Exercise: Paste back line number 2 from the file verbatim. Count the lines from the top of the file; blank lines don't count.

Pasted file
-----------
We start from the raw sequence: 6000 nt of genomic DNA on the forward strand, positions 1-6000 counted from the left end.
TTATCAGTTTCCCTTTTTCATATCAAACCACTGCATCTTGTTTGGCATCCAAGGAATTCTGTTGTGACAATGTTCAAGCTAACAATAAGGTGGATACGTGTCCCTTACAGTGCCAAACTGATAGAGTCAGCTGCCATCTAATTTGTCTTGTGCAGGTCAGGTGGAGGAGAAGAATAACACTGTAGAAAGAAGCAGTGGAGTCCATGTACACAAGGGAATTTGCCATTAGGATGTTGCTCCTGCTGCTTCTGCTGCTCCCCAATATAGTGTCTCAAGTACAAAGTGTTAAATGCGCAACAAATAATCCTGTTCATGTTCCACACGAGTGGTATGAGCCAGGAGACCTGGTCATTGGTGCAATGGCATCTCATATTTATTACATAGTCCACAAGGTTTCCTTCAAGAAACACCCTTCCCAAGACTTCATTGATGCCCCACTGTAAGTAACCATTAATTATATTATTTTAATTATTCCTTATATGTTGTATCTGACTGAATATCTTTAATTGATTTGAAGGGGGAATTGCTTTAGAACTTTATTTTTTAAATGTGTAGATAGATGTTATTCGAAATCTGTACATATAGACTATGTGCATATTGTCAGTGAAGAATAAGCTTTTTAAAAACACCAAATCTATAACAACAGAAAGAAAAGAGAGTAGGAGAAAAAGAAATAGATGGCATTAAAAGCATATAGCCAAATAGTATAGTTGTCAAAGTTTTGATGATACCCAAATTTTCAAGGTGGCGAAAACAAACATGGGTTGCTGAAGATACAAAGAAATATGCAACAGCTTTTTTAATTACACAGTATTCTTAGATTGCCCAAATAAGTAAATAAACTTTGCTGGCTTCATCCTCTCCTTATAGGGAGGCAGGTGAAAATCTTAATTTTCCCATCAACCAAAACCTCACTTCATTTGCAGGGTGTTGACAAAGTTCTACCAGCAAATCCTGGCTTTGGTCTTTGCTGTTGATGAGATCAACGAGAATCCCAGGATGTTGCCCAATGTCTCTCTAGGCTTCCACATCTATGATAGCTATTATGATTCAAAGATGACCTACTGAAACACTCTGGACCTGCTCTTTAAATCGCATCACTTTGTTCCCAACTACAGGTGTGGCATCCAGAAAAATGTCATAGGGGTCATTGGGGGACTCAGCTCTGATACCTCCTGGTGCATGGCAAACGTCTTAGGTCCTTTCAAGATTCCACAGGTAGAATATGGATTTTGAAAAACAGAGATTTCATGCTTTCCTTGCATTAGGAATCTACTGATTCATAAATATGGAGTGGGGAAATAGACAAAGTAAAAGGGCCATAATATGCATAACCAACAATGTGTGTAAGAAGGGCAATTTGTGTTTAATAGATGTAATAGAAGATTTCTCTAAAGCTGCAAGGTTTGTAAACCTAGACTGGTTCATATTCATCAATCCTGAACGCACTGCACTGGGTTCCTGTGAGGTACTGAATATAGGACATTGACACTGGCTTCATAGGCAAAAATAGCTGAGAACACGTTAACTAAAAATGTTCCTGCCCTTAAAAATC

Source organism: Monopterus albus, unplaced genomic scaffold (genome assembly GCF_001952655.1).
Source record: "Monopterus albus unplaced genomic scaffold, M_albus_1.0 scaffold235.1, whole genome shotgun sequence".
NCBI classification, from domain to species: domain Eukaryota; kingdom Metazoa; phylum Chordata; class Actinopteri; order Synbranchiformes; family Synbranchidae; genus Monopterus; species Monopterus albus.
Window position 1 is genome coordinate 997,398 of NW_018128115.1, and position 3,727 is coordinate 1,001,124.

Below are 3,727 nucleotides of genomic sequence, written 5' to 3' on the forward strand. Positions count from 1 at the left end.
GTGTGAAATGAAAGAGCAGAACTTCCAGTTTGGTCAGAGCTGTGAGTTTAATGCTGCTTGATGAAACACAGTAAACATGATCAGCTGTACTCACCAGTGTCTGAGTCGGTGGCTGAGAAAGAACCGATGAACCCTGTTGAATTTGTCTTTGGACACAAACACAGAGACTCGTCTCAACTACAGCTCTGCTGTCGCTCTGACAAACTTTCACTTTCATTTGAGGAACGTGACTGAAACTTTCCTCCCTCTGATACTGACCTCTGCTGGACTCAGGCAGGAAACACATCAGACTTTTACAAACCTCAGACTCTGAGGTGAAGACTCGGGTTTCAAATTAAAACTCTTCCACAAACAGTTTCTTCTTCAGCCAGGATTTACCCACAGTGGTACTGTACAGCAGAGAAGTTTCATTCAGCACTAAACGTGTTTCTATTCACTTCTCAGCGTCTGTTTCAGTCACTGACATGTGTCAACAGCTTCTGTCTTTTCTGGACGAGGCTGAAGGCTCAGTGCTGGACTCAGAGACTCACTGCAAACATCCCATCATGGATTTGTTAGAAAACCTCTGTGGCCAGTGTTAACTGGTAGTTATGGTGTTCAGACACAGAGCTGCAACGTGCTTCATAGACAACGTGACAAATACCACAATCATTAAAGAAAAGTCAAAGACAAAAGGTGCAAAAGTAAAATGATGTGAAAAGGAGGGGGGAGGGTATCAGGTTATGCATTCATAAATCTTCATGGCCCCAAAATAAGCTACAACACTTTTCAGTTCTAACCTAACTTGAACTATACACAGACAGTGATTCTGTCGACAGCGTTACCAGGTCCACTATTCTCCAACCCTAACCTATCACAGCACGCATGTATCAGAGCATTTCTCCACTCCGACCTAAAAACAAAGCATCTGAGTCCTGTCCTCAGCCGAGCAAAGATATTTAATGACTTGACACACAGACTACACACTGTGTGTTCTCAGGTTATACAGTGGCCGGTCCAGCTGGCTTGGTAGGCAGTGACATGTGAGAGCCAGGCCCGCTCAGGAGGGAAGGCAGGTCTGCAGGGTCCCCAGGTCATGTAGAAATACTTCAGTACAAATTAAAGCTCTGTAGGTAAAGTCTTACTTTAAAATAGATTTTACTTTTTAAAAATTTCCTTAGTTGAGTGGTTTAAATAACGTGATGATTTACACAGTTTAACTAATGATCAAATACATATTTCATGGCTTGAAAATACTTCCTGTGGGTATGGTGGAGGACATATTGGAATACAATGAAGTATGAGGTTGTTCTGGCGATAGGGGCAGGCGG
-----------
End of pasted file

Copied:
TTATCAGTTTCCCTTTTTCATATCAAACCACTGCATCTTGTTTGGCATCCAAGGAATTCTGTTGTGACAATGTTCAAGCTAACAATAAGGTGGATACGTGTCCCTTACAGTGCCAAACTGATAGAGTCAGCTGCCATCTAATTTGTCTTGTGCAGGTCAGGTGGAGGAGAAGAATAACACTGTAGAAAGAAGCAGTGGAGTCCATGTACACAAGGGAATTTGCCATTAGGATGTTGCTCCTGCTGCTTCTGCTGCTCCCCAATATAGTGTCTCAAGTACAAAGTGTTAAATGCGCAACAAATAATCCTGTTCATGTTCCACACGAGTGGTATGAGCCAGGAGACCTGGTCATTGGTGCAATGGCATCTCATATTTATTACATAGTCCACAAGGTTTCCTTCAAGAAACACCCTTCCCAAGACTTCATTGATGCCCCACTGTAAGTAACCATTAATTATATTATTTTAATTATTCCTTATATGTTGTATCTGACTGAATATCTTTAATTGATTTGAAGGGGGAATTGCTTTAGAACTTTATTTTTTAAATGTGTAGATAGATGTTATTCGAAATCTGTACATATAGACTATGTGCATATTGTCAGTGAAGAATAAGCTTTTTAAAAACACCAAATCTATAACAACAGAAAGAAAAGAGAGTAGGAGAAAAAGAAATAGATGGCATTAAAAGCATATAGCCAAATAGTATAGTTGTCAAAGTTTTGATGATACCCAAATTTTCAAGGTGGCGAAAACAAACATGGGTTGCTGAAGATACAAAGAAATATGCAACAGCTTTTTTAATTACACAGTATTCTTAGATTGCCCAAATAAGTAAATAAACTTTGCTGGCTTCATCCTCTCCTTATAGGGAGGCAGGTGAAAATCTTAATTTTCCCATCAACCAAAACCTCACTTCATTTGCAGGGTGTTGACAAAGTTCTACCAGCAAATCCTGGCTTTGGTCTTTGCTGTTGATGAGATCAACGAGAATCCCAGGATGTTGCCCAATGTCTCTCTAGGCTTCCACATCTATGATAGCTATTATGATTCAAAGATGACCTACTGAAACACTCTGGACCTGCTCTTTAAATCGCATCACTTTGTTCCCAACTACAGGTGTGGCATCCAGAAAAATGTCATAGGGGTCATTGGGGGACTCAGCTCTGATACCTCCTGGTGCATGGCAAACGTCTTAGGTCCTTTCAAGATTCCACAGGTAGAATATGGATTTTGAAAAACAGAGATTTCATGCTTTCCTTGCATTAGGAATCTACTGATTCATAAATATGGAGTGGGGAAATAGACAAAGTAAAAGGGCCATAATATGCATAACCAACAATGTGTGTAAGAAGGGCAATTTGTGTTTAATAGATGTAATAGAAGATTTCTCTAAAGCTGCAAGGTTTGTAAACCTAGACTGGTTCATATTCATCAATCCTGAACGCACTGCACTGGGTTCCTGTGAGGTACTGAATATAGGACATTGACACTGGCTTCATAGGCAAAAATAGCTGAGAACACGTTAACTAAAAATGTTCCTGCCCTTAAAAATC